Rest of World is a digital publication that explores how people in the non-Western world are being changed by technology, using technology in surprising ways, and what these phenomena tell us about life and innovation in a global digital age.
We’re interested in hearing ideas that bring to life stories about how people buy (from e-commerce platforms to retail trends), how people work (how tech companies treat their workers to how tech impacts the labor market), and how people communicate (from social platforms to cultural disruption). We want to see ideas that look at the Big Tech companies — from Amazon to Facebook, and from Tencent to Rappi — and the impact these platforms have in the local market.
What are we looking for?
NOVEL: The subject of the story represents something genuinely new in concept or execution, and not just new to its setting or iterative to existing technology or business models.
UNIQUE: That uniqueness can come from being the first to the story, or it can come from access, angle, or perspective.
ILLUMINATING: The subject casts light on the society in which it exists; it introduces the reader to important aspects of and developments in the wider market.
HUMAN-CENTERED: The story pivots around the people who are the company’s founders, customers, opponents, etc, rather than on the amount of money being made. It is rooted in the space — physical or digital — where it takes place, has characters with agency, who are responsible for or impacted by decisions made by others. “Society” or “the market” are represented by real people in some way.
RIGOROUS: The main arguments of the story should be backed by independent analysis, statistics, and rigorous reporting.
FORWARD-LOOKING: The story does not end at the limits of the text. Not all of its elements have been resolved. There is clear potential for a follow-up.
CONSEQUENTIAL: The actions, and the unresolved questions within the story matter to the characters within it or society at large.
The main action within the story and/or the consequences of the story should take place in a non-Western country. The analysis should not assume that the reader has a high level of knowledge of the country or market that it is operating in, but it should also reveal something to an expert or local reader that they did not previously know.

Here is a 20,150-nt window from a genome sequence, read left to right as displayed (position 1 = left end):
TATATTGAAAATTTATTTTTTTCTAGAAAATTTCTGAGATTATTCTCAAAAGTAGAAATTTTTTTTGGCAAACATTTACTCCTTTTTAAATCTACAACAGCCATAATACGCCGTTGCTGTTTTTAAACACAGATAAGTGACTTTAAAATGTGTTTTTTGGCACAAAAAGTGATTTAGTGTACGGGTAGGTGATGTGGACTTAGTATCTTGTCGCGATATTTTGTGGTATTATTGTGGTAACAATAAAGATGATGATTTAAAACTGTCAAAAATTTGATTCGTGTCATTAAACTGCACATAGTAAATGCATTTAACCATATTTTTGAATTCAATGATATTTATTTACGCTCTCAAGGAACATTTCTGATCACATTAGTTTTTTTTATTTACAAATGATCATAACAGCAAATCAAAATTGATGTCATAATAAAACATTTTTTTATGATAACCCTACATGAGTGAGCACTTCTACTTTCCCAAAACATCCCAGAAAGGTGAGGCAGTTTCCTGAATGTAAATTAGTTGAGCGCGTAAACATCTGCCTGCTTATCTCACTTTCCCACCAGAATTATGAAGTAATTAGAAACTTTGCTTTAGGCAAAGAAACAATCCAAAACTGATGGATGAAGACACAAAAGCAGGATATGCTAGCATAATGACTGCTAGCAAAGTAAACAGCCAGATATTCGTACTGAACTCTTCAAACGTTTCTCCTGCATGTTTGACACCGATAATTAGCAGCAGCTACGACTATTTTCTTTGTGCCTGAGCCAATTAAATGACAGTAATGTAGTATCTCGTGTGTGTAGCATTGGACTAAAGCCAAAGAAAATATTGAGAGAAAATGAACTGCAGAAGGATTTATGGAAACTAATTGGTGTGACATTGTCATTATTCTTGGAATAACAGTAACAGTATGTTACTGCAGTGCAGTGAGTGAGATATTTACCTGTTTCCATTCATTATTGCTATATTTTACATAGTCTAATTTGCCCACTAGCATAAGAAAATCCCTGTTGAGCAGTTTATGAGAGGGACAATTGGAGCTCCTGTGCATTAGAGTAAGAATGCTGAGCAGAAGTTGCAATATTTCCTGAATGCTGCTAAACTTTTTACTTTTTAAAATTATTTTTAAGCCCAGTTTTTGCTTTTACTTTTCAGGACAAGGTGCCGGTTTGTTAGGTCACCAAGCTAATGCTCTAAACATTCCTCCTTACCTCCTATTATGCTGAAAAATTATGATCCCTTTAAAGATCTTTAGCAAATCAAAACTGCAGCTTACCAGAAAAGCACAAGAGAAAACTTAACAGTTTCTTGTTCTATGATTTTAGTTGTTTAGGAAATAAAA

What do we publish?
Longreads: Classic, colorful, character-driven narrative stories that ask big questions about the nature of technology and human behavior. Read our longform stories to get a sense of what we’re looking for. (3,000+ words)
Features: Shorter in length, but capture a moment of transition in a society, or a particularly unique platform or app that is upending traditional norms or power structures. See our latest published features here. (1,500+ words)
News: Quick-turnaround stories anchored on news development. Read our latest news stories here. (800-1,200 words)
Ideas: Argument and analysis pieces with voice, strong news hooks and well-developed theses. (1,000-1,500 words)
Essays: First-person pieces documenting the transformations, contradictions, tragedies, miracles, and delights of tech around the world. (1,000-1,500 words)
Remember: We are looking for stories, not topics. Stories have a point of view, an argument, and a clear sense of tension. They are not summations of a policy, regulation or the basic history of a company or founder.
What do we publish?
Good question. Like all geographic groupings, “Western” can be subjective.
Here’s what we cover: Everywhere in Asia, Africa, Latin America, the Middle East, Eastern Europe, the Carribean, South Pacific and South Asia.
We don’t cover the US, Canada, Western Europe, Australia or New Zealand.
What’s the pay like?
Our rates are high compared with market averages. We cover travel & reporting expenses depending on the nature of the story.
Our team meets every Tuesday to discuss story ideas.
Because of the volume of emails we receive, we’ll only respond to successful pitches (within 10 days).
Have a story for us?
Please use this form to describe your story, including the thesis, in no more than 300 words. In your pitch, be sure to answer these questions:
- What do you already know about the story?
- What is the story really about?
- Why is the story important right now?
- Why are you the right person to tell this story?